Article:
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Does using a program like Fx Composer or RenderMonkey cause performance loss over writing your own shaders?

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#1 Veil   Members   

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Posted 24 May 2012 - 07:21 AM

I wrote a couple of shaders for myself(parallax mapping,some fun with water),but nothing really special looking,since I'm not good at it yet and using a program sounds tempting,but when I do that,the shaders come out with 10 times more variables and code than I usually use.

#2 iedoc   GDNet+   

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Posted 25 May 2012 - 02:08 AM

yeah, when using a program like those, you will have to go over the code and optimize it yourself. The reason is mostly because these programs give up a little performance for flexability as far as i know.
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#3 Veil   Members   

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Posted 25 May 2012 - 07:13 AM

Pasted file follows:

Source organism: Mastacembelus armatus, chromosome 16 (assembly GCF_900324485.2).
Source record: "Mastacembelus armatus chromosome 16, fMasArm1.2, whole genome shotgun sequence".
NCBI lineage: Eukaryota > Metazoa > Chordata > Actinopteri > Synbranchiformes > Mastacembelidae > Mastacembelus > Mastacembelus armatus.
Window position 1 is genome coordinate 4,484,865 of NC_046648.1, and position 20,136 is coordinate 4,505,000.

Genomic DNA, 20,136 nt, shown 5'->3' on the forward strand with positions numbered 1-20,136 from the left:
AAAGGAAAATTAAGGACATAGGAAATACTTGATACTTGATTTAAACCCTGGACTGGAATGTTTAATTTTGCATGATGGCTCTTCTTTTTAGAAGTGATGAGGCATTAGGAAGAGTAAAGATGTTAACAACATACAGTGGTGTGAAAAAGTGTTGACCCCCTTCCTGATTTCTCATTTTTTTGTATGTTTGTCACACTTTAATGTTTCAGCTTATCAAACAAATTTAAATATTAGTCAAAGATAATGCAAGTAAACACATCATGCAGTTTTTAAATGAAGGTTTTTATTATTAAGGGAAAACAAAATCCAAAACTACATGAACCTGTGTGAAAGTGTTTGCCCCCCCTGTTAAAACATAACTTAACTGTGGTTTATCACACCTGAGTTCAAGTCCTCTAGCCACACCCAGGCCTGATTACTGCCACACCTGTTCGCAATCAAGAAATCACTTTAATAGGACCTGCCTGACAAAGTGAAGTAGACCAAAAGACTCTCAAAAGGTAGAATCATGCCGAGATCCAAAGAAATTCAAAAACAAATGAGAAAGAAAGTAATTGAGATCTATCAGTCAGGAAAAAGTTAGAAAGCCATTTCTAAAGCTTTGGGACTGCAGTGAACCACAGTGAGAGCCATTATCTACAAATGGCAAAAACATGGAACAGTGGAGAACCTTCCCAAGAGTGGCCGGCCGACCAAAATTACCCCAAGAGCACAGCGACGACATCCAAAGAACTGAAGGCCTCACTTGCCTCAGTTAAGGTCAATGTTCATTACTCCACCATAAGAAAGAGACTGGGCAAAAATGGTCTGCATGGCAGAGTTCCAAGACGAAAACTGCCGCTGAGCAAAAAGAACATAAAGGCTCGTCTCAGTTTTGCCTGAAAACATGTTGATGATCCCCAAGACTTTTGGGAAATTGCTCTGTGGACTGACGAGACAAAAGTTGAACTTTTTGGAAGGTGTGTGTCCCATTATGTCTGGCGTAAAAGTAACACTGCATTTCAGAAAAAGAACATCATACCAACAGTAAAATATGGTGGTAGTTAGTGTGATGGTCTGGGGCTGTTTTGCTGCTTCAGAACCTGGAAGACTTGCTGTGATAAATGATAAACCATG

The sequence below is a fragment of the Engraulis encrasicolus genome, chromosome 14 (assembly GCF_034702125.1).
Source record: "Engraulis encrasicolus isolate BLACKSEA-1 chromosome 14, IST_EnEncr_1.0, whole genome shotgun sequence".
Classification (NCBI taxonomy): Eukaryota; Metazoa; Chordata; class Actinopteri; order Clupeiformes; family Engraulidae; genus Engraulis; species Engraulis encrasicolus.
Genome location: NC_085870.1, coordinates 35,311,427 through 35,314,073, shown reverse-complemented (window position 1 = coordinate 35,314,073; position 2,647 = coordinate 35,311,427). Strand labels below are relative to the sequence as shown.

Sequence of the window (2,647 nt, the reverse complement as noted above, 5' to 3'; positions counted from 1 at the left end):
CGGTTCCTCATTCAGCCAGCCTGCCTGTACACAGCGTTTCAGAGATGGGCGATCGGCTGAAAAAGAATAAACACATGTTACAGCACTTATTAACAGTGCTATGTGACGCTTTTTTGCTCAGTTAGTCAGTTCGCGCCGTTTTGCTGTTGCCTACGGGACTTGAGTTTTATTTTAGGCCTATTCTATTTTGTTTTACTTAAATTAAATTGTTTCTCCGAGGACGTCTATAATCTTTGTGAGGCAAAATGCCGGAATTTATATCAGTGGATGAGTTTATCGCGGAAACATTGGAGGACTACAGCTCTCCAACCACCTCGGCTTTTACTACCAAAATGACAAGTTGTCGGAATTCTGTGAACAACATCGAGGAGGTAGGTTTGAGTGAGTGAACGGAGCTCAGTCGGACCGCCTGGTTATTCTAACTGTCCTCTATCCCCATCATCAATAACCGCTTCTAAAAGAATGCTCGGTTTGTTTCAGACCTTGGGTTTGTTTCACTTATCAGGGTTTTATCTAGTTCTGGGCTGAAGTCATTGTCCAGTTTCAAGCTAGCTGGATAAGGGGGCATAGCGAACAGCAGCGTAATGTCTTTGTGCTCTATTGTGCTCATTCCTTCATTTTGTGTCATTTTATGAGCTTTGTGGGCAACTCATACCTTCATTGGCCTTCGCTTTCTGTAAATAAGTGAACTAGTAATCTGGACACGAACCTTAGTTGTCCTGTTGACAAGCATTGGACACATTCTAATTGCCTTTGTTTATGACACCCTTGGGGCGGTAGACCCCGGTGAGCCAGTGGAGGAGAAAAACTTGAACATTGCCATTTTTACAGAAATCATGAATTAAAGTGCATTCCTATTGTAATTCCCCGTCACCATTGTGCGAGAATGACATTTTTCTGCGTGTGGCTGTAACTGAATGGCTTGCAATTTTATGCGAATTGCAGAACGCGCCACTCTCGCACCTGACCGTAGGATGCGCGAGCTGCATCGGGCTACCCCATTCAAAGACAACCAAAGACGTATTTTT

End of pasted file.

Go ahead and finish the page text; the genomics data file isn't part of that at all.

yeah, when using a program like those, you will have to go over the code and optimize it yourself. The reason is mostly because these programs give up a little performance for flexability as far as i know.

yeah, when using a program like those, you will have to go over the code and optimize it yourself. The reason is mostly because these programs give up a little performance for flexability as far as i know.


yeah,by the way,the programs sometimes output a shader code with if/else statements,isn't that bad for HLSL?Why exactly is flow control bad for shaders?

#4 Bacterius   Members   

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Posted 27 May 2012 - 08:37 PM

Why exactly is flow control bad for shaders?

It's not "bad", it's just the GPU can't deal with it as easily as a CPU would. Basically, in your GPU threads are arranged in groups of threads, and these groups*must* have the exact same codepath (you can already see how conditionals would hurt that). Now if your conditional is based on a constant (say: if (textureWidth > 512)) then there is very little cost (equivalent to a couple ALU instructions), however if you have a more complex conditional based on the current pixel (like if (pixelDepth > 0.5)), then if two threads in a thread group evaluate the conditional differently, then *all* the threads in the group must evaluate *both* possible outcomes and then choose the correct one at the end. Ouch.

So as long as the conditional is somewhat coherent among threads in a group, it will be fast, however if it evaluates to something relatively random for each pixel you'll get a massive slowdown as every possible outcome of the shader is executed for every pixel before deciding which one to use.

Edited by Bacterius, 27 May 2012 - 08:38 PM.

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